We watched the penultimate teaching from The Truth Project this evening at church. It dealt with labor.
I found it a good teaching, showing that work can be a joy because God Himself took joy in His work. Best of all, the teaching touched on the need for Christians to support the arts and those skilled in various kinds of work.
If you’ve read here any length of time, you know I talk at great length about the intersection of Christianity and work, and definitely NOT in the traditional evangelical vein of seeing that intersection as little more than working hard to please God and starting a workplace Bible study. I try to tackle tougher issues, like economic justice issues and their impact on community.
After we convened in the café to discuss the teaching, I told my wife I would keep quiet, even though I have a great deal to say on this subject. 😉 I was facing a work-related issue even as I sat there, so I knew it would be difficult.
Twenty minutes went by.
I don’t remember exactly what triggered my silence failure, but I raised my hand to ask if I could demonstrate what I was going to say. The discussion leader looked at me and nodded.
I walked over to the wall of the café where there was a “painting” and asked folks to imagine that I was the painter who had painted that artwork with my God-ordained gift, using the art supplies and tools I’d purchased, and devoting the cost of my labor to its creation. The pricetag was $200. Now, I also asked them to imagine that some factory in China was spewing out “art” that closely resembled mine for a cost of $20. My question: Which fellow brother and sister in Christ would buy my artwork for $200, thus supporting my God-given talent, while also keeping money within the community (and not only the local community, but the community of saints)?
One of the major points in the teaching was that people are finding less satisfaction in their work. I believe what I illustrated explains why—and much more.
Imagine that you come home to your house, which was built by the man down the street. You open the front door, which was fashioned by the local carpenter. You hang up the coat your mother made, then sit down at the table your next-door neighbor crafted. The plates you take out of the pantry—made by the couple around the corner—will be filled with the vegetables your farmer neighbor grew.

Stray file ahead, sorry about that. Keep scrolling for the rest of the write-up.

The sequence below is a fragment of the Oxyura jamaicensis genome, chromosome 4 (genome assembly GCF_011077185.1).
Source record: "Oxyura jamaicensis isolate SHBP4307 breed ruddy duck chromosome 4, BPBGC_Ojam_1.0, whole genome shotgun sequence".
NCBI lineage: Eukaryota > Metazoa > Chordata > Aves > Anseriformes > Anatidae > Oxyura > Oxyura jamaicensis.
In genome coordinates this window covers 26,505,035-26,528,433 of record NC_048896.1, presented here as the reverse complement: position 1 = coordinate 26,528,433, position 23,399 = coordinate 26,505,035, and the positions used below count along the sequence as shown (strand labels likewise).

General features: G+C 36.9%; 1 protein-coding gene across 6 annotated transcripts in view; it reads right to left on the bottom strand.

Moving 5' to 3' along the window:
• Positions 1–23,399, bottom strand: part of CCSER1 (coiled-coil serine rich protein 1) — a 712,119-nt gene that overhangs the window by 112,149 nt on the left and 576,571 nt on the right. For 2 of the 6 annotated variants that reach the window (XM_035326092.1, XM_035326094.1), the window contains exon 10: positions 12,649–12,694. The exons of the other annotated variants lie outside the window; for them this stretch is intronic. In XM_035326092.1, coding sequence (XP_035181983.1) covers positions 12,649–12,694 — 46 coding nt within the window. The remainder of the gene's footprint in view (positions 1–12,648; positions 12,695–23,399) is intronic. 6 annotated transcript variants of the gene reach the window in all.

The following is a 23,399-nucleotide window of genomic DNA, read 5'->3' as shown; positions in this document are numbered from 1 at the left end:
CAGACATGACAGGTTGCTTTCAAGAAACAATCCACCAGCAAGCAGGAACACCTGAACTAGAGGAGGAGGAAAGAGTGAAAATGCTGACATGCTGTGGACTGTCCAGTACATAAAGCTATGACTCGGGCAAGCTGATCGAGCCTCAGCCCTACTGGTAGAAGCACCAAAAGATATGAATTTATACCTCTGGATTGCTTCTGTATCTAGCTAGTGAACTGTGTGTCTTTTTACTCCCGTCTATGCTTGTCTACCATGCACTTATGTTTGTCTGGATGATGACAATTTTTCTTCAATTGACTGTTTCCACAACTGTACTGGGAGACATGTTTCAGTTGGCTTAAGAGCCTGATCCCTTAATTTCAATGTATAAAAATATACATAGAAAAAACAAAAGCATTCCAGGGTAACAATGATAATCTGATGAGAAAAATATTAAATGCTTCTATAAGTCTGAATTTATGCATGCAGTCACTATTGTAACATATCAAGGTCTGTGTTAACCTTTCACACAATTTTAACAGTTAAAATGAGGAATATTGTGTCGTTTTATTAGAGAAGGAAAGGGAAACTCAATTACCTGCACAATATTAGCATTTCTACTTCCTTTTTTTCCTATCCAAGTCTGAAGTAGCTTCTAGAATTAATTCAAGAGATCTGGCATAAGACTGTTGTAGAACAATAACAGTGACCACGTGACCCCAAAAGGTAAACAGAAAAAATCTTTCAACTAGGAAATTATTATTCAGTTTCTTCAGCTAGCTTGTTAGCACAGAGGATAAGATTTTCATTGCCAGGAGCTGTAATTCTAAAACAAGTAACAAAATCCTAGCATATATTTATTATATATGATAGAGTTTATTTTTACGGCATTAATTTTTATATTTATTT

I look at my own home and it is filled with cheap stuff made in China that ultimately has no connection to anyone I know. It possesses no genuine community, no memories of its creator, no ties to people I see every day. And for this reason, my local community is robbed of connection.
Worse, though I claim to be a Christian who honors artisans using their God-given talents within their holy work, when was the last time I relied on someone from my church for…well, anything? Is there even one item I own that has some connection to a Christian I know?
If we want to explain why so many people feel their work lacks meaning, what better explanation than the things we produce have no connection to us or to the people who buy them? In our race to the cost bottom, have we forgotten that buying goods and services our neighbors create/raise/grow fosters community?
If the food I buy in the grocery store comes from Vietnam, and my dying to save a couple bucks puts my farmer neighbor out of business, what then is the cost to me and to my community now that he’s now without a job? Was anything gained? Or was everything lost?
To say that I was floored when folks tried to argue “well, that’s just the way it is” is an understatement. As if not one single thing we can do as Christians can fight that trend! How impotent have we become? I even heard justification for consumerism as a way to get the Gospel out to foreign lands. (Needless to say, I did not ask if getting the Gospel out to the world was worth excusing the slave trade, but then again, I’m not fond of being stoned to death by my fellows.)
How can we truly call ourselves the countercultural example to worldliness if we just shrug on this issue and claim there’s nothing we can do? How in the heck can we say with a straight face that we’re concerned about our neighbor if we refuse to buy his goods and services? How can I say that the Gospel went out because I bought some piece of crap from China, while ignoring the quality item my neighbor sold before he ended up in the breadline? What does my neighbor think of such a “gospel” when his house gets swallowed in foreclosure?
I’m not immune, either. I fail like everyone on this. I don’t always know where all my stuff comes from. But honestly, the question nags at me. (And not just because run a small farm, either.) I think at least some of the mess we’re in economically is because of our failure to deal with this very question. And I also know that the life-robbing disconnection that so many of us feel is due, in part, because the things we buy have little or nothing to do with our neighbor. Nothing in our work ties us together in mutual enterprise.
Later that evening I came home to talk with a friend about a work issue. In the process of conversation, I found out that her company farms out its document proofreading and editing to India. I laughed, especially considering my impassioned plea at church just minutes before. But trust me, that guffaw wasn’t a hearty one.